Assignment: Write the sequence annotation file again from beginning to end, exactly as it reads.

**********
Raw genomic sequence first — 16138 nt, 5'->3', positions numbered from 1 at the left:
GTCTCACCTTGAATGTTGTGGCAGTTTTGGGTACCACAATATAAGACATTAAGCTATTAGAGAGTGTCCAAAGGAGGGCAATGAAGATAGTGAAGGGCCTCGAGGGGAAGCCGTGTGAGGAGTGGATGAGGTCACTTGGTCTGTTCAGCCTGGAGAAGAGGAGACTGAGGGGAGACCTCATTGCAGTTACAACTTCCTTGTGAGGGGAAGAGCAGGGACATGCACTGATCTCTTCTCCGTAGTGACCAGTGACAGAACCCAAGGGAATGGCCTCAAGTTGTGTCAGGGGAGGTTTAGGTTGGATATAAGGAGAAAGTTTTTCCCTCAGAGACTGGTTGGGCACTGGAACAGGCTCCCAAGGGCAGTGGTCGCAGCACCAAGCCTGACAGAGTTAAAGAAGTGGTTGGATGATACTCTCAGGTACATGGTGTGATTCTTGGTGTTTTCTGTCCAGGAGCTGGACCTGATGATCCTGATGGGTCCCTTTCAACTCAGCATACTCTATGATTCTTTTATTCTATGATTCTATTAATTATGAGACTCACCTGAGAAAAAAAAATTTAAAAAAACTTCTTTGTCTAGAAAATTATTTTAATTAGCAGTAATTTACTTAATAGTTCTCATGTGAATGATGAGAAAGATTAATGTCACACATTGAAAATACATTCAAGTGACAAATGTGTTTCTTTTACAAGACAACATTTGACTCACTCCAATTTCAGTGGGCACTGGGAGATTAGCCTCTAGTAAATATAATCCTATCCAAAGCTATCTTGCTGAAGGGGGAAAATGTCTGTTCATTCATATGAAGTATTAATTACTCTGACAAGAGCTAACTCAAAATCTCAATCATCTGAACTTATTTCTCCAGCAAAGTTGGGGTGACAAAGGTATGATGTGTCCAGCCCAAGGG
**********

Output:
Raw genomic sequence first — 16138 nt, 5'->3', positions numbered from 1 at the left:
GTCTCACCTTGAATGTTGTGGCAGTTTTGGGTACCACAATATAAGACATTAAGCTATTAGAGAGTGTCCAAAGGAGGGCAATGAAGATAGTGAAGGGCCTCGAGGGGAAGCCGTGTGAGGAGTGGATGAGGTCACTTGGTCTGTTCAGCCTGGAGAAGAGGAGACTGAGGGGAGACCTCATTGCAGTTACAACTTCCTTGTGAGGGGAAGAGCAGGGACATGCACTGATCTCTTCTCCGTAGTGACCAGTGACAGAACCCAAGGGAATGGCCTCAAGTTGTGTCAGGGGAGGTTTAGGTTGGATATAAGGAGAAAGTTTTTCCCTCAGAGACTGGTTGGGCACTGGAACAGGCTCCCAAGGGCAGTGGTCGCAGCACCAAGCCTGACAGAGTTAAAGAAGTGGTTGGATGATACTCTCAGGTACATGGTGTGATTCTTGGTGTTTTCTGTCCAGGAGCTGGACCTGATGATCCTGATGGGTCCCTTTCAACTCAGCATACTCTATGATTCTTTTATTCTATGATTCTATTAATTATGAGACTCACCTGAGAAAAAAAAATTTAAAAAAACTTCTTTGTCTAGAAAATTATTTTAATTAGCAGTAATTTACTTAATAGTTCTCATGTGAATGATGAGAAAGATTAATGTCACACATTGAAAATACATTCAAGTGACAAATGTGTTTCTTTTACAAGACAACATTTGACTCACTCCAATTTCAGTGGGCACTGGGAGATTAGCCTCTAGTAAATATAATCCTATCCAAAGCTATCTTGCTGAAGGGGGAAAATGTCTGTTCATTCATATGAAGTATTAATTACTCTGACAAGAGCTAACTCAAAATCTCAATCATCTGAACTTATTTCTCCAGCAAAGTTGGGGTGACAAAGGTATGATGTGTCCAGCCCAAGGG